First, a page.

Yavapai County is sending a familiar face to fill the vacancy left by David Stringer’s resignation from the Arizona House of Representatives: former Senate President Steve Pierce.
The county’s Board of Supervisors voted 4-1 on Wednesday morning to appoint the rancher and former Senate president. Pierce served in the Senate from 2009-16, and served as Senate president from 2011-12.
Pierce was sworn in Wednesday afternoon.
The seat has been vacant for the past week following Stringer’s resignation. Stringer, a Prescott Republican, resigned after the House Ethics Committee obtained police reports showing that he’d been charged with having sex with two boys under the age of 15, one of whom was mentally disabled, in Baltimore in 1983. Prior to the revelations about Stringer’s sex crime charges, he’d been under fire for a series of racist remarks he made that became public last year.
Several supervisors mentioned the need for Yavapai County to restore its reputation and the credibility it lost in the past year.
“This is an important seat. It is an important vote. And it’s important for a lot of reasons,” board Chairman Randy Garrison said. “I see this position as being a reset for Yavapai County. I think it’s time we get back some of our reputation that’s been soiled.”
Pierce vied for the appointment with Ken Bennett, a former Arizona secretary of state and former Senate president, and Steven Sensmeier, an unemployed 27-year-old with a degree in intelligence and global security from Embry-Riddle Aeronautical University who recently did political organizing for U.S. Sen. Martha McSally’s 2018 campaign.
Though there were three candidates, it became quickly apparent that it was a two-person contest between Bennett and Pierce, both of whom have had extensive political careers in Yavapai County.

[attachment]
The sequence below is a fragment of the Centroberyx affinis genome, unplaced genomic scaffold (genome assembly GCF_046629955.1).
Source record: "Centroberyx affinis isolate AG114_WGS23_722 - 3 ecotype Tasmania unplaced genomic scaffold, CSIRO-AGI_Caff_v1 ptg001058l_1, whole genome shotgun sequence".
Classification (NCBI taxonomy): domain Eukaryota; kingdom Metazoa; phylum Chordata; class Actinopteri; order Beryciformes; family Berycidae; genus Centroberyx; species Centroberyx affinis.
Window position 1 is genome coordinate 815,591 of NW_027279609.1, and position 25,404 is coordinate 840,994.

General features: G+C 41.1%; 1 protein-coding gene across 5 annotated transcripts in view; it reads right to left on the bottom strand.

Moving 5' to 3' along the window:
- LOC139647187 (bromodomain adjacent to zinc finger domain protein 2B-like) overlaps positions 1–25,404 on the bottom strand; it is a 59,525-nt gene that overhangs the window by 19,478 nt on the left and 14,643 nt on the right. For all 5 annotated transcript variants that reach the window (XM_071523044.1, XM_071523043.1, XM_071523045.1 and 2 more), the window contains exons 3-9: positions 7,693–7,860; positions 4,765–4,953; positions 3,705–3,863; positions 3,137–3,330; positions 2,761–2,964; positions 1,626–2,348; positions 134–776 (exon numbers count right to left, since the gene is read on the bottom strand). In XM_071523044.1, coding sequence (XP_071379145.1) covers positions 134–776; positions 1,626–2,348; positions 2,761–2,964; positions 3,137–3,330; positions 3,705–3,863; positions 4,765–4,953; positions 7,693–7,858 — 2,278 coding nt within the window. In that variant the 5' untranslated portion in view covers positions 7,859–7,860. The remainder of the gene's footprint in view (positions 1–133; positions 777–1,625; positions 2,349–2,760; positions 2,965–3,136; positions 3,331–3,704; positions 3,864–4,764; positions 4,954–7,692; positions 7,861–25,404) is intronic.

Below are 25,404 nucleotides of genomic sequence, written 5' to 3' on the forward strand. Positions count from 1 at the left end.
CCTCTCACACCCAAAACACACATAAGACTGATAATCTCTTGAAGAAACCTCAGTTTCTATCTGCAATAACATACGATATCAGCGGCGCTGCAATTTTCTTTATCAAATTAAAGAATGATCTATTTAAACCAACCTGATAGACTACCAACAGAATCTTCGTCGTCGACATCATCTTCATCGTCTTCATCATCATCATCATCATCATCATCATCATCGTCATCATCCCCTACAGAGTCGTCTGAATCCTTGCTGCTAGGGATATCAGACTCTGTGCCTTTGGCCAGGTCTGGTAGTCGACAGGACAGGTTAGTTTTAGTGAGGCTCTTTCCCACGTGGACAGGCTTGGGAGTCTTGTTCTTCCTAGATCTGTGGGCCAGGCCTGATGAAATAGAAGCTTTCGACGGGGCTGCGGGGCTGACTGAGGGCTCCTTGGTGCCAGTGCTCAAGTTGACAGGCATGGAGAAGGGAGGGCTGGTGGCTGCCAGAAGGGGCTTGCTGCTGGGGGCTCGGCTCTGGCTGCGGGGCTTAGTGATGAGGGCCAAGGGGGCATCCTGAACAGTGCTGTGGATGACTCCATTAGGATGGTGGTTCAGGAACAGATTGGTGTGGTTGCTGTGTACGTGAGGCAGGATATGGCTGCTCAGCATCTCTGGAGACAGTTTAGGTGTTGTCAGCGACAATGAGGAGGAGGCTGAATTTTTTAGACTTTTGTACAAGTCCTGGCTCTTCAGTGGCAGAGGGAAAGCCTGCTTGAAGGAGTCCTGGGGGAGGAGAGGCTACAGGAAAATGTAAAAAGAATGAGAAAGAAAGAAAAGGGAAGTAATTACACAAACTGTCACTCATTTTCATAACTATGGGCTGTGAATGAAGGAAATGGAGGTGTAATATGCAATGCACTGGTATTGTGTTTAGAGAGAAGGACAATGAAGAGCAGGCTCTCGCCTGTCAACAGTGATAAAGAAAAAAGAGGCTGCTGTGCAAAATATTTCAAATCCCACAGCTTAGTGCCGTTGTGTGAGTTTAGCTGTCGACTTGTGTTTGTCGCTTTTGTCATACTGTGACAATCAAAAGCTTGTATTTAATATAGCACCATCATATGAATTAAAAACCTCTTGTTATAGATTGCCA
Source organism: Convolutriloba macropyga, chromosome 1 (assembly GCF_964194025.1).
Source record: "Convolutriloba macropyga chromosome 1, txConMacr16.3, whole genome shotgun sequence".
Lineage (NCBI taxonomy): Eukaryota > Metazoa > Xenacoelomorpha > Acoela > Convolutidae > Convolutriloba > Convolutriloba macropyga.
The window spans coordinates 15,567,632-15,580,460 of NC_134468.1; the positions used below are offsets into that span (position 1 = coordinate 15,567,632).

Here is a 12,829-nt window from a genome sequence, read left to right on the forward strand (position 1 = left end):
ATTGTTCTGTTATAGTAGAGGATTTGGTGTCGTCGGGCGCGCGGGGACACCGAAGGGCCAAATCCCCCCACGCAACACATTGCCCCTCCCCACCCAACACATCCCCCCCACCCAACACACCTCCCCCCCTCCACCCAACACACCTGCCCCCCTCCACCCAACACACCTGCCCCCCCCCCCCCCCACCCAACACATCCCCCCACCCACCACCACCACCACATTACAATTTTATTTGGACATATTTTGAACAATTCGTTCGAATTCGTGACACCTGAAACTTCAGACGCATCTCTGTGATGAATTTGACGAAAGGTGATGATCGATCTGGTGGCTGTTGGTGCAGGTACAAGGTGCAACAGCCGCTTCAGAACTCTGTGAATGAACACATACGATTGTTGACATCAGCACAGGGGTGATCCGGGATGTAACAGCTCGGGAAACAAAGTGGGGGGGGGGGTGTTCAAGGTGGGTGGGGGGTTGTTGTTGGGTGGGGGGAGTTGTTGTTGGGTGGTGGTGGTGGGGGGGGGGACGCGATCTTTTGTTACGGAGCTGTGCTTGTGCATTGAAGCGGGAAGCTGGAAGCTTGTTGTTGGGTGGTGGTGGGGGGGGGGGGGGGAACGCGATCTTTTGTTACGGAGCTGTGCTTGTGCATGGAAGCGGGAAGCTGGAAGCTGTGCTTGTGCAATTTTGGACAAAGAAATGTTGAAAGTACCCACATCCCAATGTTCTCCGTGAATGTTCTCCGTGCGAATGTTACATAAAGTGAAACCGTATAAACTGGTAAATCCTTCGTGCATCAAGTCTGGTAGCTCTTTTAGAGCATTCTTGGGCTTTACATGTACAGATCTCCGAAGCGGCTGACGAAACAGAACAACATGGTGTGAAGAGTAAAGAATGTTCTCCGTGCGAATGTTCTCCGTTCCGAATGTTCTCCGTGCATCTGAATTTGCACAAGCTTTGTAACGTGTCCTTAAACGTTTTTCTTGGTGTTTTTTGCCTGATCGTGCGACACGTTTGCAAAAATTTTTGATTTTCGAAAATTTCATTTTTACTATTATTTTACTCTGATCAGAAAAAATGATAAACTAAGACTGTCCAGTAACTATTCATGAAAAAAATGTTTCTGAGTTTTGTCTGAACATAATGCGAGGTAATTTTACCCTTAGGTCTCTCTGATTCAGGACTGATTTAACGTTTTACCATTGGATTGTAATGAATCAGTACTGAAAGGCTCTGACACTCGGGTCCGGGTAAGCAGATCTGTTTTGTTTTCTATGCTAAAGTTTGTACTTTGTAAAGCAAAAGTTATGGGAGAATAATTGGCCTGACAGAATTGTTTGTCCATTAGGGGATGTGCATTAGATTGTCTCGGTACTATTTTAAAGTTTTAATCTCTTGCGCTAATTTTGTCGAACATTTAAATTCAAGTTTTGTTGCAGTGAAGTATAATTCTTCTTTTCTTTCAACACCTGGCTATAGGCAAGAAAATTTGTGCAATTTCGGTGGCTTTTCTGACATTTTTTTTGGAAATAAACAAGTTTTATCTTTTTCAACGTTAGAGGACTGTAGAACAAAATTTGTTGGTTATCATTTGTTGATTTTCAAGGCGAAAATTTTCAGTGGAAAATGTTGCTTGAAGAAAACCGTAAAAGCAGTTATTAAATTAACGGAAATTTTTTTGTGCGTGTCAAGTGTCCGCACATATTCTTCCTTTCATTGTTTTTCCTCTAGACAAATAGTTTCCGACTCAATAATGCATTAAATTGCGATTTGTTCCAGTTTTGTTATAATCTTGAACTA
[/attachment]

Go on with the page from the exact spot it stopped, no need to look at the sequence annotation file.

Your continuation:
The supervisors repeatedly commented on the difficult decision they had in choosing between the two, citing longtime friendships and political support for both. They also emphasized their feelings that the appointee had to be able to hit the ground running at the Legislature, where the 2019 session is in full swing.
Several supervisors noted that critical budget votes are on the horizon, and a lot could be at stake for Yavapai County.
“I really need confidence in the people down there that they’ll fight to get the money back where it belongs,” said Supervisor Craig Brown.
Pierce said he’ll fight to ensure that the Legislature doesn’t shortchange rural Arizona by passing on costs to the counties, sometimes leading to local tax increases, in order to balance the state budget. He also emphasized his experience in pension reform, an issue that Supervisor Jack Smith cited repeatedly as being of high importance to Yavapai County.
“I have great relations with the speaker, of course the president, and the governor. I know who the players are pretty well,” Pierce said. “I’m ready to go to work.”
Senate President Karen Fann hails from Prescott, as does Pierce.